With her cuddly therapy dog, a golden retriever named Tommy, Pet Partners volunteer Marilyn Dunne helps ease the emotional pain of people suffering illness, grief or those who are just plain lonely.
Dunne and Tommy visit local schools, classrooms of children with special needs, nursing homes, women’s shelters, hospices and hospitals — pretty much anywhere that a loving dog can provide comfort to an anguished or anxious soul.
“The nonthreatening presence of a calm, attention-seeking animal ... it’s an immediate connection,” said Dunne, a social worker who’s been volunteering with Pet Partners for nearly 13 years and now helps train and evaluate similar teams of animals and their owners who go into local facilities.
“The presence of the dog — it’s really remarkable, the calming effect it has,” Dunne said.
Never miss a local story.
Pet Partners, based in Bellevue, is the nation’s largest nonprofit for registering handlers of multiple species as volunteer teams providing animal-assisted interactions. They’re not service animals, which serve a different function, she said.
Dunne said therapy animals such as Tommy break down emotional barriers, lower blood pressure, decrease anxiety, and have other positive physical effects. She said the patients or clients might be shy, in psychological distress, or withdrawn — but they invariably react with joy to Tommy.
“I introduce myself and that’s it,” she said. “It’s phenomenal, most of the dogs that we work with really know how to connect.”
Tommy, for his part, is a goofy lump of a dog who simply adores the attention, Dunne said.
“He is a big dim-witted lovable Buddha, close to comatose, yet oddly, he sincerely connects to each client,” Dunne said. “He has poor manners at home but when we slip on his vest he gets his game on. He prances into the room ready to work.”
Gaye Sawicki, another local Pet Partners volunteer and evaluator who’s worked with Dunne for several years, said Dunne and Tommy have as great sense of humor and “a real love for people with mental-health issues. She’s a real gentle spirit.”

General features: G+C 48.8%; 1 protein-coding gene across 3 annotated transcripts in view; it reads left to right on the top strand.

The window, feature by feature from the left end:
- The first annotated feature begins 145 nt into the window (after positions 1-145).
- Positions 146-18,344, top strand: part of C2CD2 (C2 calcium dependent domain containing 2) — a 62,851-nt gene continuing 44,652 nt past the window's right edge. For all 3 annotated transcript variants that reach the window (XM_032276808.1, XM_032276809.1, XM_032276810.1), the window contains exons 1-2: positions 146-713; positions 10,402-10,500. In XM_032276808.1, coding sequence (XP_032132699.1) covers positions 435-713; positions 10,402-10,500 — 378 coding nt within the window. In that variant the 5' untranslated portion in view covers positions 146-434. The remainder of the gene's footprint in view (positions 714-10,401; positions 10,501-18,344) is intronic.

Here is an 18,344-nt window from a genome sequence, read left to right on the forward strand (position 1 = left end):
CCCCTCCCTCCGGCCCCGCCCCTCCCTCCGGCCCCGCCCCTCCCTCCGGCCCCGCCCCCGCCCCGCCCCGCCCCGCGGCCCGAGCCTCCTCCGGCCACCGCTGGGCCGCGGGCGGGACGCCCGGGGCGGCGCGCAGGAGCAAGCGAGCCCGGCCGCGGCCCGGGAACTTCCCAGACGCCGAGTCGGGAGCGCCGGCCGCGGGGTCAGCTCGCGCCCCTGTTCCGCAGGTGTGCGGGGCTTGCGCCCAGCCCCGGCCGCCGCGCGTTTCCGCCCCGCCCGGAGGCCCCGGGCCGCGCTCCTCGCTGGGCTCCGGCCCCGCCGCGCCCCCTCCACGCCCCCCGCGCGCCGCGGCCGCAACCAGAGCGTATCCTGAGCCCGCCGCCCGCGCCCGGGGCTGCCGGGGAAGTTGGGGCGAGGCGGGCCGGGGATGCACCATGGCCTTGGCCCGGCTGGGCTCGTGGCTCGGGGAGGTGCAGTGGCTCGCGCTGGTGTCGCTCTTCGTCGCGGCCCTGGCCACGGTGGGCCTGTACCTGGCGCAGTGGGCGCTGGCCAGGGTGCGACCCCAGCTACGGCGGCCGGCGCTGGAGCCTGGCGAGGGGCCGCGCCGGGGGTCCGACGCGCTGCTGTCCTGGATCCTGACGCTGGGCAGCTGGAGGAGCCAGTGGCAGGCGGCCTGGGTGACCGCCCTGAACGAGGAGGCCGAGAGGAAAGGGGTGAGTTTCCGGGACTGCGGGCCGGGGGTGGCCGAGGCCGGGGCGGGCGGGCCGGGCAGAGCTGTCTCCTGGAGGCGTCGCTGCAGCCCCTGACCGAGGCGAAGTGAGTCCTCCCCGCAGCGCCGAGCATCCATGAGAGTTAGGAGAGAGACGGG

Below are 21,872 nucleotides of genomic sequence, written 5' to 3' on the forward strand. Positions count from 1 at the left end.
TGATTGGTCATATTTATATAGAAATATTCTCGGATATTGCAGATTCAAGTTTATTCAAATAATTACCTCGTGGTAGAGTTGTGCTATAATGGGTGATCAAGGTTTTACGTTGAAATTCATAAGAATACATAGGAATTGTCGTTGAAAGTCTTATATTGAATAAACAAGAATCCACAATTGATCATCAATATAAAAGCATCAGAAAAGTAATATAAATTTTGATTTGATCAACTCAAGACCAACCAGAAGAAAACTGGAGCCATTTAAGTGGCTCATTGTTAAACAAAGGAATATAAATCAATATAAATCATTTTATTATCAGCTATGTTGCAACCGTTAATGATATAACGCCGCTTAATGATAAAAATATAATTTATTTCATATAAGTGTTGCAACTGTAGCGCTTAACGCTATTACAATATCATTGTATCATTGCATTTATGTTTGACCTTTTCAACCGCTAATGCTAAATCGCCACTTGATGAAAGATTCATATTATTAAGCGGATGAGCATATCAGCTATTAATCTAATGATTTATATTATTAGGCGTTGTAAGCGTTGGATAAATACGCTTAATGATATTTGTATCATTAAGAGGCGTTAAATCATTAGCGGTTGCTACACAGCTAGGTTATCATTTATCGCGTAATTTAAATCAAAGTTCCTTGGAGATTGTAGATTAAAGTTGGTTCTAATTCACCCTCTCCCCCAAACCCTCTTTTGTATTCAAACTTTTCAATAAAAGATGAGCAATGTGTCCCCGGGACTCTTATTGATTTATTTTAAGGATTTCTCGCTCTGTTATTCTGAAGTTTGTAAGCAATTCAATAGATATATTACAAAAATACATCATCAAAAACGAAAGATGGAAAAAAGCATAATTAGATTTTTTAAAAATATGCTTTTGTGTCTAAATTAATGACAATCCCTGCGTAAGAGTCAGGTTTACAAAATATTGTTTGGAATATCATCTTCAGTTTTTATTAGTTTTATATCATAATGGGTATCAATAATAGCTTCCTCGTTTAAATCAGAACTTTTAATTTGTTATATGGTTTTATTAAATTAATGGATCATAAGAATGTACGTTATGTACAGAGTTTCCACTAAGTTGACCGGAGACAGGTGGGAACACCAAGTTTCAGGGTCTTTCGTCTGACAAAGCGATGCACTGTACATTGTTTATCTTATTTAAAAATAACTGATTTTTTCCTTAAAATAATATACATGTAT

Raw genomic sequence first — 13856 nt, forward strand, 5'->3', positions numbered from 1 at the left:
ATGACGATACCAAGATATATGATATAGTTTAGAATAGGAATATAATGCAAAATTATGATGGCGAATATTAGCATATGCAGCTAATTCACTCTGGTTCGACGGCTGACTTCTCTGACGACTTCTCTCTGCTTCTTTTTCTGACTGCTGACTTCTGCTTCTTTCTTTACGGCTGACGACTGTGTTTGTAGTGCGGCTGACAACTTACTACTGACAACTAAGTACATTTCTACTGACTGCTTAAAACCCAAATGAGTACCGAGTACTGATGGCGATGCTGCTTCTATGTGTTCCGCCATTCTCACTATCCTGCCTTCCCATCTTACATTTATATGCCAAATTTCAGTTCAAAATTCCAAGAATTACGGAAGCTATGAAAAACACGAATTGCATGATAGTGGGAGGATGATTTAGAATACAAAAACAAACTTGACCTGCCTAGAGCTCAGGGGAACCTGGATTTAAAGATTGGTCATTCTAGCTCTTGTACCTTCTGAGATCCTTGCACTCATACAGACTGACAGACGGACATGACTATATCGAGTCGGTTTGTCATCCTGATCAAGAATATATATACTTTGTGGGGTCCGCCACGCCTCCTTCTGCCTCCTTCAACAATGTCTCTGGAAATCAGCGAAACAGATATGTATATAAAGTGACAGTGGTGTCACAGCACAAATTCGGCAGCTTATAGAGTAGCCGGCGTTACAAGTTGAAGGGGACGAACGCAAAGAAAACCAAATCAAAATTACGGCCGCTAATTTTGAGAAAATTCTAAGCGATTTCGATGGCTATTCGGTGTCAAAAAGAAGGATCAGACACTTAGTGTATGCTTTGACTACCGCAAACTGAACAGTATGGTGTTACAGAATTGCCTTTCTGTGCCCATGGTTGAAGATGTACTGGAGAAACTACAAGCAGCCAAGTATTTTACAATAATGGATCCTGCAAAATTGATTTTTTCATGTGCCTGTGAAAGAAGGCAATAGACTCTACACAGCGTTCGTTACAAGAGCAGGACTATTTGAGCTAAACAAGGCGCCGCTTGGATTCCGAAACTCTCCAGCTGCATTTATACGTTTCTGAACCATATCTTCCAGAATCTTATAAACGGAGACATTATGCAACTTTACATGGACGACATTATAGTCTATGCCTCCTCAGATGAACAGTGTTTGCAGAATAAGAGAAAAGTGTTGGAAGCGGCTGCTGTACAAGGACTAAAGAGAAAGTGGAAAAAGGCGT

Sawicki said Tommy has a manner in which he kind of “hugs” people.
“She’s a pretty sensitive person, pretty in tune to people in crisis,” Sawicki said. “Her dog is like that too. He just melts into people. They’re a real sensitive team.”
“Our favorite thing to do is go to Western during finals week and let the kids de-stress” by petting the dogs. “We’ve done quite a few things together.”
Dunne moved to Bellingham in 1976 to study at Western Washington University and remained in Bellingham, working in mental health programs. She now works part time on contract, and does volunteer work. She’s part of Bellingham High School’s crisis team, which provides assistance in the event of a school tragedy.
“I started (with Pet Partners) because of a death in my own life, I didn’t want to hang out with people so much,” Dunne said, saying she wanted to find a way to help ease others’ pain.
“We have so may incredible teams in this county, some doing very serious work,” Dunne said, adding that not all therapy animals are dogs. “We actually have therapy cats, llamas and bunny rabbits.”